Not holy enough.
Not righteous enough.
Not worthy enough.
I stood, my head lowered, my eyes cast down in confusion, my shoulders slumped . All around me, several people were speaking in tongues. Some would fall to the floor, crashing chairs, restrained by ushers and usherettes.They had been “touched by the Holy Spirit”.
I tried again
Hmm,it just didn’t sound right. When would I finally receive this anointing that I always heard about? When would finally attain spiritual stardom and show off my expertise in glossolalia?One time, in my Grandma’s prayer group meeting, I simply just fell down dramatically,as the pastor placed two fingers on my belly to “remove unclean spirits”. I hadn’t felt any sudden ecstatic possession by the Holy Spirit,but I was scared. If I didn’t “fall under the anointing”, others might think I was demon-possessed,or much worse,infested with spirit snakes or mammi wata spirits. So I had to fall down, pretend I was under some kind of spiritual influence, to save myself from stigma, and further tiresome all night prayer sessions.
As a slightly awkward and stringy teenager, I strove to be appreciated and loved. I decided to become “born again” when I was around 14 years old,so I could feel a sense of spirituality and belonging to a group that preached love-the Pentecostal church. Nevertheless, I had to profess things such as I wasn’t worthy enough to receive the goodness and love and mercy of God.I didn’t understand , I worked so hard to become a good person. I accepted the hardships of life because they were supposed to be God’s way of showing his love. I could not question or complain, because “who knows the ways of the Lord”. And I had so many questions.
For a long time, I felt like I didn’t really have spiritual autonomy. Well, no one is born a Christian, you are conditioned to become a Christian. I wondered why this religion of love required me to certain things-like go through Confirmation-which no matter how many times my mother, Bless her, tries to explain the significance and necessity of why I had to wear all white, veil, tights, shoes, and kneel in front of a morally questionable man who was the Bishop at the time, and receive a white bible, I still don’t get. To me, it was pure torture to go to confirmation classes and sit under the lecture of an extremely cross lay reader who always looked like he would rather be somewhere else than with us sinners in transition. When the day of the confirmation ceremony finally came, I was more relieved than excited about my assumed spiritual graduation.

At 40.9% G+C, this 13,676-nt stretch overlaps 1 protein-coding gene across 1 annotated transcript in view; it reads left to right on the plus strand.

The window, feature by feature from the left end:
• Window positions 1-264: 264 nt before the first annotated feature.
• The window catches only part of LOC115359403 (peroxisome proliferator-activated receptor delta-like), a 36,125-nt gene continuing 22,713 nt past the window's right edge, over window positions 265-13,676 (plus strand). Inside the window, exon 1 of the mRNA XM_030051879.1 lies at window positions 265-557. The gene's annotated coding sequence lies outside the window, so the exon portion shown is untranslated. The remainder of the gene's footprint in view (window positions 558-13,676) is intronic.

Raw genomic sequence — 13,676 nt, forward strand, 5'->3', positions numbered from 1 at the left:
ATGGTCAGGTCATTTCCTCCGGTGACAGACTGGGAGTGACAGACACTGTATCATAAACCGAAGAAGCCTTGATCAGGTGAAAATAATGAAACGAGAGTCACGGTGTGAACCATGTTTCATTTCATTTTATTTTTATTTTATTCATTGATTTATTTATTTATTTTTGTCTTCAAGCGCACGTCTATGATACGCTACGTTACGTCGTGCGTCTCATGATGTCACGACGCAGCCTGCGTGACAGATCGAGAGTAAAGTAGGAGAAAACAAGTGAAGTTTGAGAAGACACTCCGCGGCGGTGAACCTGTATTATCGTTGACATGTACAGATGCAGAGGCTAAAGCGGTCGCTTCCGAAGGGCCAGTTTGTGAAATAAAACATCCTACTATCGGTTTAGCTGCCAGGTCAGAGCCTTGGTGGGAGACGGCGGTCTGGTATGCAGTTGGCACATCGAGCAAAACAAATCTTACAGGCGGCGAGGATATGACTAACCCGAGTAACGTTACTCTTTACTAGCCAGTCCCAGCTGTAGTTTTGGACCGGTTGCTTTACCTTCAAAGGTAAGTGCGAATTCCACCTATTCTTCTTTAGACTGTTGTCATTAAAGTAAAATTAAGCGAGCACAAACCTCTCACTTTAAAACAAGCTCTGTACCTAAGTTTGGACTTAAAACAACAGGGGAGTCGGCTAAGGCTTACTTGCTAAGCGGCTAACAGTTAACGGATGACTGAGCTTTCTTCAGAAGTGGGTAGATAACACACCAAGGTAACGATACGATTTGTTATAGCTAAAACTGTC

I also questioned the unsettling feeling I carried around me-Fear. I worried that I would burn in hell for my sinful misdemeanors, like taking beef from the soup pot when no one was looking, fantasizing about a guy, or -horror of horrors-not praying at night before bedtime.
I am happy to say that now more than ever, I feel liberated in my spirituality and I am a firm believer in God. I believe He exists and that He is very real and manifests in different ways. The only difference is that I have learned to search for His truth myself.It is so essential to do soul searching for yourself and find that personal connection with God. It brings a sense of freedom and peace and I think it makes me strive to love Him even more.
I do believe that there is more space in the Church for pro women teachings, and more space to tackle salient issues like Child abuse, rape, and mental illness in the church. However, I need to take a break from the flock. Ceaseless judgment based on the teachings of the Bible, dictating how I as a young woman who wants to strive and thrive and seek some joy and independence in life, should “conduct herself”, and the last straw was of course mentioning that a childhood experience which caused me severe trauma, was all part of “God’s plan for my life”.
So I have decided to let go of the churchy channels and find God on my own.